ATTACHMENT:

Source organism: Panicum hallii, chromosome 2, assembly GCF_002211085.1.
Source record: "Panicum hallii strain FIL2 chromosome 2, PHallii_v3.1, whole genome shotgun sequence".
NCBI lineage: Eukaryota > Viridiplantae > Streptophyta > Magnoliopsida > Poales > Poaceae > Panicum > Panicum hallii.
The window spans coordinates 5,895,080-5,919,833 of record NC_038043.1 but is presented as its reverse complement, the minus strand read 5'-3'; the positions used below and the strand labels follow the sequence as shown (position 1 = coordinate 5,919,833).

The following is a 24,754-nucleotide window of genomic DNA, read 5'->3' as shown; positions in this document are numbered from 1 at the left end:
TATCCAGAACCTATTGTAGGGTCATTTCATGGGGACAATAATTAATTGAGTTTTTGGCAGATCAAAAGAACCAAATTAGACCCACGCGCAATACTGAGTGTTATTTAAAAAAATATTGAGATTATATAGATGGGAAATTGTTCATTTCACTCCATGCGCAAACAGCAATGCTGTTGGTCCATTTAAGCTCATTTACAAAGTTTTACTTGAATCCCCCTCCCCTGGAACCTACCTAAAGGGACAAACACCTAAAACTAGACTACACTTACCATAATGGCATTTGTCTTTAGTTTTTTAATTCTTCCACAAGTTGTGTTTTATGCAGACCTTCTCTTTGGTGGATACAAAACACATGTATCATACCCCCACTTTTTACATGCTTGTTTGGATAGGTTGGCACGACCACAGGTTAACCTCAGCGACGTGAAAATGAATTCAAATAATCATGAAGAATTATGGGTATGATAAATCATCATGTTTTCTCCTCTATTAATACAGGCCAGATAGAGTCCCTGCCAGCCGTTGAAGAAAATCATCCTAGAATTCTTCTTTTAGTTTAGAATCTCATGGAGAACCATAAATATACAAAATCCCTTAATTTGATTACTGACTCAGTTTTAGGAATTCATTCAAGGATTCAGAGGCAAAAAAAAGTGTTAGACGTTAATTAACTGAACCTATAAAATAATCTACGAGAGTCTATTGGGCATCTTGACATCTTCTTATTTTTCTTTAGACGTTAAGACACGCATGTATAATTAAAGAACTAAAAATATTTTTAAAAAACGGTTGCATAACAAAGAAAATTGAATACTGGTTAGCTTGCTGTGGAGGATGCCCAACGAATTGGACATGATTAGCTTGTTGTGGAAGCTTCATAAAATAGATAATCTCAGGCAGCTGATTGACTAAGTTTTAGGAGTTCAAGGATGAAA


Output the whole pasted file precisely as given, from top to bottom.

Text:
Source organism: Panicum hallii, chromosome 2, assembly GCF_002211085.1.
Source record: "Panicum hallii strain FIL2 chromosome 2, PHallii_v3.1, whole genome shotgun sequence".
NCBI lineage: Eukaryota > Viridiplantae > Streptophyta > Magnoliopsida > Poales > Poaceae > Panicum > Panicum hallii.
The window spans coordinates 5,895,080-5,919,833 of record NC_038043.1 but is presented as its reverse complement, the minus strand read 5'-3'; the positions used below and the strand labels follow the sequence as shown (position 1 = coordinate 5,919,833).

The following is a 24,754-nucleotide window of genomic DNA, read 5'->3' as shown; positions in this document are numbered from 1 at the left end:
TATCCAGAACCTATTGTAGGGTCATTTCATGGGGACAATAATTAATTGAGTTTTTGGCAGATCAAAAGAACCAAATTAGACCCACGCGCAATACTGAGTGTTATTTAAAAAAATATTGAGATTATATAGATGGGAAATTGTTCATTTCACTCCATGCGCAAACAGCAATGCTGTTGGTCCATTTAAGCTCATTTACAAAGTTTTACTTGAATCCCCCTCCCCTGGAACCTACCTAAAGGGACAAACACCTAAAACTAGACTACACTTACCATAATGGCATTTGTCTTTAGTTTTTTAATTCTTCCACAAGTTGTGTTTTATGCAGACCTTCTCTTTGGTGGATACAAAACACATGTATCATACCCCCACTTTTTACATGCTTGTTTGGATAGGTTGGCACGACCACAGGTTAACCTCAGCGACGTGAAAATGAATTCAAATAATCATGAAGAATTATGGGTATGATAAATCATCATGTTTTCTCCTCTATTAATACAGGCCAGATAGAGTCCCTGCCAGCCGTTGAAGAAAATCATCCTAGAATTCTTCTTTTAGTTTAGAATCTCATGGAGAACCATAAATATACAAAATCCCTTAATTTGATTACTGACTCAGTTTTAGGAATTCATTCAAGGATTCAGAGGCAAAAAAAAGTGTTAGACGTTAATTAACTGAACCTATAAAATAATCTACGAGAGTCTATTGGGCATCTTGACATCTTCTTATTTTTCTTTAGACGTTAAGACACGCATGTATAATTAAAGAACTAAAAATATTTTTAAAAAACGGTTGCATAACAAAGAAAATTGAATACTGGTTAGCTTGCTGTGGAGGATGCCCAACGAATTGGACATGATTAGCTTGTTGTGGAAGCTTCATAAAATAGATAATCTCAGGCAGCTGATTGACTAAGTTTTAGGAGTTCAAGGATGAAA